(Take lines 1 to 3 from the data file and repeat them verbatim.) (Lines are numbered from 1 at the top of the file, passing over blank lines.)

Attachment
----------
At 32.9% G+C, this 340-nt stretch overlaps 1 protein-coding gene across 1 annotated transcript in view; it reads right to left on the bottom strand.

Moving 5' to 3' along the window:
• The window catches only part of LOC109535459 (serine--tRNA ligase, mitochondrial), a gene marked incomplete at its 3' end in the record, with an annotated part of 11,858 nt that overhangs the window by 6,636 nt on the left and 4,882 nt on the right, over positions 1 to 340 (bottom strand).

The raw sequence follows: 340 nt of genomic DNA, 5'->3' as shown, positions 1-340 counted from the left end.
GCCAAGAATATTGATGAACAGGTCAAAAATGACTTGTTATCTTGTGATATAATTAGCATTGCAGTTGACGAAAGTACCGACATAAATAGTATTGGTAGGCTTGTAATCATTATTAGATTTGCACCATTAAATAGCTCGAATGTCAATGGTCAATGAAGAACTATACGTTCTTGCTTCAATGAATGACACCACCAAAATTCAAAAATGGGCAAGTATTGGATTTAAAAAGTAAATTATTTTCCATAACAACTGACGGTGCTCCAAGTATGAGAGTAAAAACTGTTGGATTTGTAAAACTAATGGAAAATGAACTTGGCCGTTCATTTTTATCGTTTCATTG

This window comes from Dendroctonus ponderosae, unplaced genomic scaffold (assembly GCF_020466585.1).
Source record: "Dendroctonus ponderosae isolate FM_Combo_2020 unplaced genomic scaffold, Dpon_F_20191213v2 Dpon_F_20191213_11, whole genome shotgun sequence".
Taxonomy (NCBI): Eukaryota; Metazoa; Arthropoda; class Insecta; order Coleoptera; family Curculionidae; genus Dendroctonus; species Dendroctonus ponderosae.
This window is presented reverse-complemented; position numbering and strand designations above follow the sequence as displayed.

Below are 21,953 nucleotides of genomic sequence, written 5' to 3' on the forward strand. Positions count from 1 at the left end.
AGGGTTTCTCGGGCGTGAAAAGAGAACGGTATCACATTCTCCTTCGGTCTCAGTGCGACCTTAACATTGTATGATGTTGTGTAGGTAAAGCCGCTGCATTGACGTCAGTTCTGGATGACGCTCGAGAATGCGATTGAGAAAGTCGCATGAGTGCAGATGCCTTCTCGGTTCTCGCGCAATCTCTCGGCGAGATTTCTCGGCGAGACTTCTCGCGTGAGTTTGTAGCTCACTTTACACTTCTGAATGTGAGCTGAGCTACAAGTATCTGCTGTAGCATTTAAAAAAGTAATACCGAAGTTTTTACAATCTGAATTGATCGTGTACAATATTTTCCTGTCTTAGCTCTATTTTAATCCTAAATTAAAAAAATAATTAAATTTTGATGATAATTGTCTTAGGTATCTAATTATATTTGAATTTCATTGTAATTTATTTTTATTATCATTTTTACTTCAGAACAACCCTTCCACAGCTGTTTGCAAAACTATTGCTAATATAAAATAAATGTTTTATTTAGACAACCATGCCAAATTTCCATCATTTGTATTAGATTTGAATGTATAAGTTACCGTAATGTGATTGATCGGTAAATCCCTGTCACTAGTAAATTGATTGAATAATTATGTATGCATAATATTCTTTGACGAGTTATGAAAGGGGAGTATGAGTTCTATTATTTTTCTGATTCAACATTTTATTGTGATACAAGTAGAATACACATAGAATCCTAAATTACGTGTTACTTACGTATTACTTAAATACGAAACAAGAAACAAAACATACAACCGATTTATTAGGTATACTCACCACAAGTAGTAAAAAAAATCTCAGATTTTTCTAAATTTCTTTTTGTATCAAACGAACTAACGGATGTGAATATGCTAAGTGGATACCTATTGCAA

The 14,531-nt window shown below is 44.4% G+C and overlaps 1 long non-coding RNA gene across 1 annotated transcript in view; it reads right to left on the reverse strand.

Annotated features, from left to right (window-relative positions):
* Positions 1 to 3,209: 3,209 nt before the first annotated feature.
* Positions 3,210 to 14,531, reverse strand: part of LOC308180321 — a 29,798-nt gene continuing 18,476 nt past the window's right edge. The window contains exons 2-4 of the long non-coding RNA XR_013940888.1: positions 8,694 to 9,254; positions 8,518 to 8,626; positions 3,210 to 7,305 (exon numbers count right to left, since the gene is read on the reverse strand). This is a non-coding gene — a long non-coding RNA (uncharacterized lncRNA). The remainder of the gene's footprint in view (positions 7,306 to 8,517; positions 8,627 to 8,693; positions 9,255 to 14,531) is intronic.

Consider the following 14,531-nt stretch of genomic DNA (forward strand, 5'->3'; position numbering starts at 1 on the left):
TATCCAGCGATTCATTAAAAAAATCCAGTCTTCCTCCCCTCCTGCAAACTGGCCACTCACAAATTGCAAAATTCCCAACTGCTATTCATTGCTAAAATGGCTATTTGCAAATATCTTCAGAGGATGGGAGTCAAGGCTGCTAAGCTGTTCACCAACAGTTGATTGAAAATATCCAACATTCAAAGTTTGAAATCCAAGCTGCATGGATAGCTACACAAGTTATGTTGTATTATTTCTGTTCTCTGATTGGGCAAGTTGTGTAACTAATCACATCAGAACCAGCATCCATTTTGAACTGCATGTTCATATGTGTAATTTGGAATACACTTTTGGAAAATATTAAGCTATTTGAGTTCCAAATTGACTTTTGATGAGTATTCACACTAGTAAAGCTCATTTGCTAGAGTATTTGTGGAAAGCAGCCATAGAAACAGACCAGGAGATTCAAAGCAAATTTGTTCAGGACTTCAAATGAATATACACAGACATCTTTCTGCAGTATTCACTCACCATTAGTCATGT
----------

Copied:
At 32.9% G+C, this 340-nt stretch overlaps 1 protein-coding gene across 1 annotated transcript in view; it reads right to left on the bottom strand.

Moving 5' to 3' along the window:
• The window catches only part of LOC109535459 (serine--tRNA ligase, mitochondrial), a gene marked incomplete at its 3' end in the record, with an annotated part of 11,858 nt that overhangs the window by 6,636 nt on the left and 4,882 nt on the right, over positions 1 to 340 (bottom strand).